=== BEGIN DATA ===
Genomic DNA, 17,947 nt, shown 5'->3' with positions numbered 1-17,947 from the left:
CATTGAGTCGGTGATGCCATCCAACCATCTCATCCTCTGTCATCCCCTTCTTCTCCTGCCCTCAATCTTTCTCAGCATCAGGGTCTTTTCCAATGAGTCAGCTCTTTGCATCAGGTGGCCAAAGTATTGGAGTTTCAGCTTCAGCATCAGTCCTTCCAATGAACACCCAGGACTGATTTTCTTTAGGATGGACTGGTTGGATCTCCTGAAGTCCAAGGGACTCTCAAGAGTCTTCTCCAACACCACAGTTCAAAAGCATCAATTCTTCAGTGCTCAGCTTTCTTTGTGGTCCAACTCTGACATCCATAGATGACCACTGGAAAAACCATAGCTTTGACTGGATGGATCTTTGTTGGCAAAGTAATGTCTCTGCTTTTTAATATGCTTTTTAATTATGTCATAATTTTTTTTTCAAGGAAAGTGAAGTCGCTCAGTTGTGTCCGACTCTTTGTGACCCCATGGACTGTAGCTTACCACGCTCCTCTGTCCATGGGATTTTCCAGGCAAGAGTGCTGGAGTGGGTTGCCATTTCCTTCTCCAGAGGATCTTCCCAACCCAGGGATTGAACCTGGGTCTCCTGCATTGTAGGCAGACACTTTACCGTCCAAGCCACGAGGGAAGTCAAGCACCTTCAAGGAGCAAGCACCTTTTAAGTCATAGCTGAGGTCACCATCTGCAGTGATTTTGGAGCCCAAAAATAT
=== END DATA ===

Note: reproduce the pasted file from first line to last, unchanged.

Genomic DNA, 17,947 nt, shown 5'->3' with positions numbered 1-17,947 from the left:
CATTGAGTCGGTGATGCCATCCAACCATCTCATCCTCTGTCATCCCCTTCTTCTCCTGCCCTCAATCTTTCTCAGCATCAGGGTCTTTTCCAATGAGTCAGCTCTTTGCATCAGGTGGCCAAAGTATTGGAGTTTCAGCTTCAGCATCAGTCCTTCCAATGAACACCCAGGACTGATTTTCTTTAGGATGGACTGGTTGGATCTCCTGAAGTCCAAGGGACTCTCAAGAGTCTTCTCCAACACCACAGTTCAAAAGCATCAATTCTTCAGTGCTCAGCTTTCTTTGTGGTCCAACTCTGACATCCATAGATGACCACTGGAAAAACCATAGCTTTGACTGGATGGATCTTTGTTGGCAAAGTAATGTCTCTGCTTTTTAATATGCTTTTTAATTATGTCATAATTTTTTTTTCAAGGAAAGTGAAGTCGCTCAGTTGTGTCCGACTCTTTGTGACCCCATGGACTGTAGCTTACCACGCTCCTCTGTCCATGGGATTTTCCAGGCAAGAGTGCTGGAGTGGGTTGCCATTTCCTTCTCCAGAGGATCTTCCCAACCCAGGGATTGAACCTGGGTCTCCTGCATTGTAGGCAGACACTTTACCGTCCAAGCCACGAGGGAAGTCAAGCACCTTCAAGGAGCAAGCACCTTTTAAGTCATAGCTGAGGTCACCATCTGCAGTGATTTTGGAGCCCAAAAATAT